How can the town better support new and existing businesses?

Any existing or prospective revenue-generating business should be thoughtfully vetted to ensure that it has sufficient operating capital, that it can remain profitable in a seasonal environment, and that it has a viable five-year sustainability plan. As was my experience working with the Executive Services Corps and Roaring Fork Business Resource Center, the town can better support our business partners by being a proactive partner to help them assess their progress as metered by the milestones of knowledgeable local guidance. I’m very interested in how the recently formed GlenX incubation and business acceleration programs can facilitate this approach.

What are your thoughts on the town’s Climate and Energy Action Plan?

Due to population growth since the study was completed in 2004, the dynamics of achieving the plan’s goals have changed. One goal is to improve economic vitality by preserving discretionary spending through reduced energy costs. Incoming homeowners could be motivated by a local incentive to invest in clean energy. Similar programs have been offered in the past, so I’d like to revisit some of these programs and investigate how we might seamlessly weave them into Carbondale’s current building codes. Additionally, with the evolution of technology, energy providers are developing renewable solutions, and Carbondale can take advantage of these opportunities.

heather henry

Occupation: Landscape architect

Number of years in Carbondale: 12

Past and current civic involvement: I’ve been engaged in community service since I moved to the valley in 2000, including the 4 ½ years on the Carbondale Parks & Rec, 4 ½ years on the Carbondale Planning & Zoning, ACF Springboard, Roaring Fork Leadership (graduate and on the board for several years), Aspen Historical Society Board, etc. My community involvement has always been my way of giving back to the community I love. I have been serving as an appointed Trustee in Carbondale for 1 ½ years.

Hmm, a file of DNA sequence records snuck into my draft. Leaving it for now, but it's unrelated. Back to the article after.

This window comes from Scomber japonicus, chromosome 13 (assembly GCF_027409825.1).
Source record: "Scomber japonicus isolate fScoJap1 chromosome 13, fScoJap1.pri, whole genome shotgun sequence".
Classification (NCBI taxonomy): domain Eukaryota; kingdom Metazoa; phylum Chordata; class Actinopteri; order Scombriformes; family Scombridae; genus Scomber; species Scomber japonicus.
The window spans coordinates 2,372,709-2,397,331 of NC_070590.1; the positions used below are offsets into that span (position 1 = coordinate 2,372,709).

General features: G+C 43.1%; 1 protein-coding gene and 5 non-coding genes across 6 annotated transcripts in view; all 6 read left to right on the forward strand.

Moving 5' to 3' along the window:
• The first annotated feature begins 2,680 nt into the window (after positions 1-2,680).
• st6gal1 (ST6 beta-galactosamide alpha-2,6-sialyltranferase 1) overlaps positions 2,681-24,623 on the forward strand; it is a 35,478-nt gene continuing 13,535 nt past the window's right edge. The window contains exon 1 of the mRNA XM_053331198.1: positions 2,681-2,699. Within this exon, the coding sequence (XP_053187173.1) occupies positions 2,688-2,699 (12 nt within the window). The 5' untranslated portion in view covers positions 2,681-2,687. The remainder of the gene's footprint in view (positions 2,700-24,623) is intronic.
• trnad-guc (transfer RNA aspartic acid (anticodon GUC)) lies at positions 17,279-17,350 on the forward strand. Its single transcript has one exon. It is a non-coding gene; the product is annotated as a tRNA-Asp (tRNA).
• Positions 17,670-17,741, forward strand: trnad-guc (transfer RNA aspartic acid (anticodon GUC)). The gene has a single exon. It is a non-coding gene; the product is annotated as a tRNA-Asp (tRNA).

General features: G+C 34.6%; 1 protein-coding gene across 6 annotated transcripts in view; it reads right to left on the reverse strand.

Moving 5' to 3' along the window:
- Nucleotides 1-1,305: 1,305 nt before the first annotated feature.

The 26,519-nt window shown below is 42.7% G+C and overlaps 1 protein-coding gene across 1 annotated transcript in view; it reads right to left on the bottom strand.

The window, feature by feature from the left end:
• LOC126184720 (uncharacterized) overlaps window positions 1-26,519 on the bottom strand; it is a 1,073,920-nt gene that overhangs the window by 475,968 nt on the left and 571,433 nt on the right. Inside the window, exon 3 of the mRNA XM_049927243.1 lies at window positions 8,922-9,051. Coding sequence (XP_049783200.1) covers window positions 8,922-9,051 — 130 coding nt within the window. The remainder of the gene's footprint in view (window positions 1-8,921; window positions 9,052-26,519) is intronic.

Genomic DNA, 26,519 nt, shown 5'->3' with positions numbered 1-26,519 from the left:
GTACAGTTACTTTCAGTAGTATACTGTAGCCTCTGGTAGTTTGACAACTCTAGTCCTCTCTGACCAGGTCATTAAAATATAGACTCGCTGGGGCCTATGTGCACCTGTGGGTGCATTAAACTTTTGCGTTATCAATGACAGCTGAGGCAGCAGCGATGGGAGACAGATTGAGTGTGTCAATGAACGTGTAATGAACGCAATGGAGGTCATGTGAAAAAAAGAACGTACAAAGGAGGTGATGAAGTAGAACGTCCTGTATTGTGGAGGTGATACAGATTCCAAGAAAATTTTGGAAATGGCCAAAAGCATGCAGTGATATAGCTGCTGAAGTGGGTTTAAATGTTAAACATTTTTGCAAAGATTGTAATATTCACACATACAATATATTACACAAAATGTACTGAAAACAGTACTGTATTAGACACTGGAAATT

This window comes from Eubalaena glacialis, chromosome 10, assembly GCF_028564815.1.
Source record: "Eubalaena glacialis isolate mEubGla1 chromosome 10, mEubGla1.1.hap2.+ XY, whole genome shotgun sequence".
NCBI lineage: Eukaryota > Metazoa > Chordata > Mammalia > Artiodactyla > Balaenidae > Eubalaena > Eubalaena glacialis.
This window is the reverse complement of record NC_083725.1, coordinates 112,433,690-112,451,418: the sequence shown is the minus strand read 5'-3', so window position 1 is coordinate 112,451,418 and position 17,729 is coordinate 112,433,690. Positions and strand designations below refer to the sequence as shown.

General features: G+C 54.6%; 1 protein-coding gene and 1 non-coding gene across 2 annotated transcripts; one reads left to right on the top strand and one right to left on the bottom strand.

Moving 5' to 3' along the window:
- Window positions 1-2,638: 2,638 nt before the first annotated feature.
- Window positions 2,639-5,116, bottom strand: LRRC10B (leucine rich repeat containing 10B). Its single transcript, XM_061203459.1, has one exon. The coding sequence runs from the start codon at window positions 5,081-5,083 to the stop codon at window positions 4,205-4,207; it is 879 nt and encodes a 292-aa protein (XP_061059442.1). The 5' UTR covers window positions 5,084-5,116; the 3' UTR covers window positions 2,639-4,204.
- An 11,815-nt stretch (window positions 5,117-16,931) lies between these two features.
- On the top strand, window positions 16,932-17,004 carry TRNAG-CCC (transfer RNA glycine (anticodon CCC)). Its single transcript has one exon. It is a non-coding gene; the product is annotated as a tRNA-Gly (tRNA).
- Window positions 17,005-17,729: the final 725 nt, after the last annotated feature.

Why are you running for election to the town board?

I love Carbondale for its diversity, creativity, wonderful outdoor treasures (red hill, spring gulch, nature park, bike/ skate park, all the parks, prince creek, rail to trails – OMG!, fishing, boat launches… I could go on!), incredible sense of community, schools, family orientation, and caring and engaged leaders in all areas. I enjoy engaging with everyone on creative ways to keep Carbondale amazing. Being a Trustee is a great way to give back to this community and try to leave it as a beautiful place that I’m proud to pass on to my daughter.